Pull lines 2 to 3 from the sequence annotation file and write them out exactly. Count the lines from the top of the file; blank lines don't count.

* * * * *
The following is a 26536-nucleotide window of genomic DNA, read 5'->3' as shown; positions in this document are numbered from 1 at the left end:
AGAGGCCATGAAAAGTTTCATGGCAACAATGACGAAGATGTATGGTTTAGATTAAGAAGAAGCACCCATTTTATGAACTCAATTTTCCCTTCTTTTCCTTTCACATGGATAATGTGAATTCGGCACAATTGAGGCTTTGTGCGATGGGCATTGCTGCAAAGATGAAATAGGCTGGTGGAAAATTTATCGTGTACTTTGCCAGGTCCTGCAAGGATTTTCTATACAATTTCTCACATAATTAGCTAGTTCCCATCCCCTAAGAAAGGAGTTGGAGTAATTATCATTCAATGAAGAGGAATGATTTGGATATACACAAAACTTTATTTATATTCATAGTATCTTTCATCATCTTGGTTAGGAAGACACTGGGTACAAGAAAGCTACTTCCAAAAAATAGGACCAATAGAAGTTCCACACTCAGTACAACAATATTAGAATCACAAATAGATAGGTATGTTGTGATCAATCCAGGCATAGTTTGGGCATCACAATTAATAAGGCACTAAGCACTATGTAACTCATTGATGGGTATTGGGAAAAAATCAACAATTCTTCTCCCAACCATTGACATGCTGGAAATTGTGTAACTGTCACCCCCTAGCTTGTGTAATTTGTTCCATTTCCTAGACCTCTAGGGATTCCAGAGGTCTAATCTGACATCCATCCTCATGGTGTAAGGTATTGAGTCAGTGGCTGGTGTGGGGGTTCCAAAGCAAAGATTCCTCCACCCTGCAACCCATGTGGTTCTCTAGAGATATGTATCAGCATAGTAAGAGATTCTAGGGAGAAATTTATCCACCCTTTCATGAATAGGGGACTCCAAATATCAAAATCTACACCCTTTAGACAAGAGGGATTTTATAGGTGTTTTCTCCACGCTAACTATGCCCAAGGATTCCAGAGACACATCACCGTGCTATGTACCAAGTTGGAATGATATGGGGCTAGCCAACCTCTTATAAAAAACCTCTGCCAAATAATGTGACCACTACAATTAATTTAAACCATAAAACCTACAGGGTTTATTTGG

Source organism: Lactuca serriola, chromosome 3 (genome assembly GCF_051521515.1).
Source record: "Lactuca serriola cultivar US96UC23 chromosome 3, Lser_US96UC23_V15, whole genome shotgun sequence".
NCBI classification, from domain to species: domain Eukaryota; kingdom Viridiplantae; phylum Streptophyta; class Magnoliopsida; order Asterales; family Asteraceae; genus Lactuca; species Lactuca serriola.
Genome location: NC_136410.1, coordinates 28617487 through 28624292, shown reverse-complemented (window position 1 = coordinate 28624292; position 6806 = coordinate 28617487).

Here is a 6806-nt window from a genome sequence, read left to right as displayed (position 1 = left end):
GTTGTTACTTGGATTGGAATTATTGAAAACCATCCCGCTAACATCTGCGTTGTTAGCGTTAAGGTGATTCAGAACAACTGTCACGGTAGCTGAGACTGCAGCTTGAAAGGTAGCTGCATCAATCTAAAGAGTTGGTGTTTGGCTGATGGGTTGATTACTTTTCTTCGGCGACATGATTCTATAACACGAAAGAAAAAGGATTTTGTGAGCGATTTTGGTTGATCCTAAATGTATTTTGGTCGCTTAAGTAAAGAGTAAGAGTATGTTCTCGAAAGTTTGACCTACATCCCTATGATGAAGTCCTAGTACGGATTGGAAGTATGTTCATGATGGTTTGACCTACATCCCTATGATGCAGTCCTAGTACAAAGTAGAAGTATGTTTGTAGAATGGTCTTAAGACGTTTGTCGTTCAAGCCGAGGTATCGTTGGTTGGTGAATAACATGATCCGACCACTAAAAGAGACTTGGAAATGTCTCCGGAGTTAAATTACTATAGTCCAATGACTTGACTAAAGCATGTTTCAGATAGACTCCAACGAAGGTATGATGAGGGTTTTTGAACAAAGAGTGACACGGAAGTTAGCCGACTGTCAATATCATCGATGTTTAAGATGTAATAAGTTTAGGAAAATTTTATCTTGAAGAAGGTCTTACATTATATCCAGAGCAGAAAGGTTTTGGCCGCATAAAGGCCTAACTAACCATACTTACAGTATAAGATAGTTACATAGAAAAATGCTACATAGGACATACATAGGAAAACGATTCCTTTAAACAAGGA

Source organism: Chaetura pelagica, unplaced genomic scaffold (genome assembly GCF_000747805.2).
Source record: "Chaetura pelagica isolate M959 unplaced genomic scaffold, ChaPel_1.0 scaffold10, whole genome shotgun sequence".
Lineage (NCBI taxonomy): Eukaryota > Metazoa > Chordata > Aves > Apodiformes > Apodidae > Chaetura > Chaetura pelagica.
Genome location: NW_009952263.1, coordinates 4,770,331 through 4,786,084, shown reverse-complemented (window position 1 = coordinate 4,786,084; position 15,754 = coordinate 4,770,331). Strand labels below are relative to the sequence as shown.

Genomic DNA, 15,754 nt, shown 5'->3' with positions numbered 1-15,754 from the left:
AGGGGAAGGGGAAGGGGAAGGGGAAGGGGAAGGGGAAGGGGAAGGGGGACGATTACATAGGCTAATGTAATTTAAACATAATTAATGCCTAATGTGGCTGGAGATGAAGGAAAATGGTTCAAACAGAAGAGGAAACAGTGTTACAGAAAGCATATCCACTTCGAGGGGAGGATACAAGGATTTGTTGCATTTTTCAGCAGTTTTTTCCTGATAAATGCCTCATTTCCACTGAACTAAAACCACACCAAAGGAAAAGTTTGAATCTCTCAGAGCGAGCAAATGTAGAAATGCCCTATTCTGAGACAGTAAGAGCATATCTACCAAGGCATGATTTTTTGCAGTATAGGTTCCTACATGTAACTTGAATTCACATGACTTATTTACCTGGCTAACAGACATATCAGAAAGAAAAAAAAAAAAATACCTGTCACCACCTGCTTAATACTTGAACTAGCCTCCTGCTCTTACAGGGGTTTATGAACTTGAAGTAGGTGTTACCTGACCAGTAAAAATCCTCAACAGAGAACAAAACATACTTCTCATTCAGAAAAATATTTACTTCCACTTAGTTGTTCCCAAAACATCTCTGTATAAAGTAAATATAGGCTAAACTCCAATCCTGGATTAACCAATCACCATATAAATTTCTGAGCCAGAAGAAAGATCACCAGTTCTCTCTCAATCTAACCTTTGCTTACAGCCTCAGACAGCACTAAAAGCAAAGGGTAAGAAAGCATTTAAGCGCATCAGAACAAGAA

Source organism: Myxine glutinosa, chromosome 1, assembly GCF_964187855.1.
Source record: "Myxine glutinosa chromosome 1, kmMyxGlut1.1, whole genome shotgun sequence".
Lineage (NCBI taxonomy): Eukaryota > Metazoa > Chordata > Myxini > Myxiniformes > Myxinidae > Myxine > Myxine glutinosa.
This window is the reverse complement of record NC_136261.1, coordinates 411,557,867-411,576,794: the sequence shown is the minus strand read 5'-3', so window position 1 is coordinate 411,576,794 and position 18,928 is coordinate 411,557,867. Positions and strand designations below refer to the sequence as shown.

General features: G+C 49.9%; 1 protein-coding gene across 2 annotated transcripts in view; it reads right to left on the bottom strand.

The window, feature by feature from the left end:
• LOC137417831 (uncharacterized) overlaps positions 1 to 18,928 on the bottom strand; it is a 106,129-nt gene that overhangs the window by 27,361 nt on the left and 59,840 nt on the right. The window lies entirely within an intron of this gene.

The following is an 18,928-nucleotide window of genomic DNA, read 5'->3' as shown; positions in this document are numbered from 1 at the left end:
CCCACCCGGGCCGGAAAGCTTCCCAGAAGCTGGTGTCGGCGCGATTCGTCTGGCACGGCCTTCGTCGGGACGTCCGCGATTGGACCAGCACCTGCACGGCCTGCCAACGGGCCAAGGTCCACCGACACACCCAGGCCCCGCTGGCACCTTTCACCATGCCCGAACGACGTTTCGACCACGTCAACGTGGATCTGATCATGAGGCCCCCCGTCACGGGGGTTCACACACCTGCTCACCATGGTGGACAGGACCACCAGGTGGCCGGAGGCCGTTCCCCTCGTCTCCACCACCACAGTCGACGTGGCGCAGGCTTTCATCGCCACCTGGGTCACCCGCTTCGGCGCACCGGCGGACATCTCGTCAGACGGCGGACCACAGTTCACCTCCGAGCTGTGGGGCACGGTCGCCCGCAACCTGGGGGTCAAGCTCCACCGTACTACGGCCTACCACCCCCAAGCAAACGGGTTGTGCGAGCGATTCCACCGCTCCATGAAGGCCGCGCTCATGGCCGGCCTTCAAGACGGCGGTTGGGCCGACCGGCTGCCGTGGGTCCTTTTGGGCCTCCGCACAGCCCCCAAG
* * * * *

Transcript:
AGAGGCCATGAAAAGTTTCATGGCAACAATGACGAAGATGTATGGTTTAGATTAAGAAGAAGCACCCATTTTATGAACTCAATTTTCCCTTCTTTTCCTTTCACATGGATAATGTGAATTCGGCACAATTGAGGCTTTGTGCGATGGGCATTGCTGCAAAGATGAAATAGGCTGGTGGAAAATTTATCGTGTACTTTGCCAGGTCCTGCAAGGATTTTCTATACAATTTCTCACATAATTAGCTAGTTCCCATCCCCTAAGAAAGGAGTTGGAGTAATTATCATTCAATGAAGAGGAATGATTTGGATATACACAAAACTTTATTTATATTCATAGTATCTTTCATCATCTTGGTTAGGAAGACACTGGGTACAAGAAAGCTACTTCCAAAAAATAGGACCAATAGAAGTTCCACACTCAGTACAACAATATTAGAATCACAAATAGATAGGTATGTTGTGATCAATCCAGGCATAGTTTGGGCATCACAATTAATAAGGCACTAAGCACTATGTAACTCATTGATGGGTATTGGGAAAAAATCAACAATTCTTCTCCCAACCATTGACATGCTGGAAATTGTGTAACTGTCACCCCCTAGCTTGTGTAATTTGTTCCATTTCCTAGACCTCTAGGGATTCCAGAGGTCTAATCTGACATCCATCCTCATGGTGTAAGGTATTGAGTCAGTGGCTGGTGTGGGGGTTCCAAAGCAAAGATTCCTCCACCCTGCAACCCATGTGGTTCTCTAGAGATATGTATCAGCATAGTAAGAGATTCTAGGGAGAAATTTATCCACCCTTTCATGAATAGGGGACTCCAAATATCAAAATCTACACCCTTTAGACAAGAGGGATTTTATAGGTGTTTTCTCCACGCTAACTATGCCCAAGGATTCCAGAGACACATCACCGTGCTATGTACCAAGTTGGAATGATATGGGGCTAGCCAACCTCTTATAAAAAACCTCTGCCAAATAATGTGACCACTACAATTAATTTAAACCATAAAACCTACAGGGTTTATTTGG

Source organism: Lactuca serriola, chromosome 3 (genome assembly GCF_051521515.1).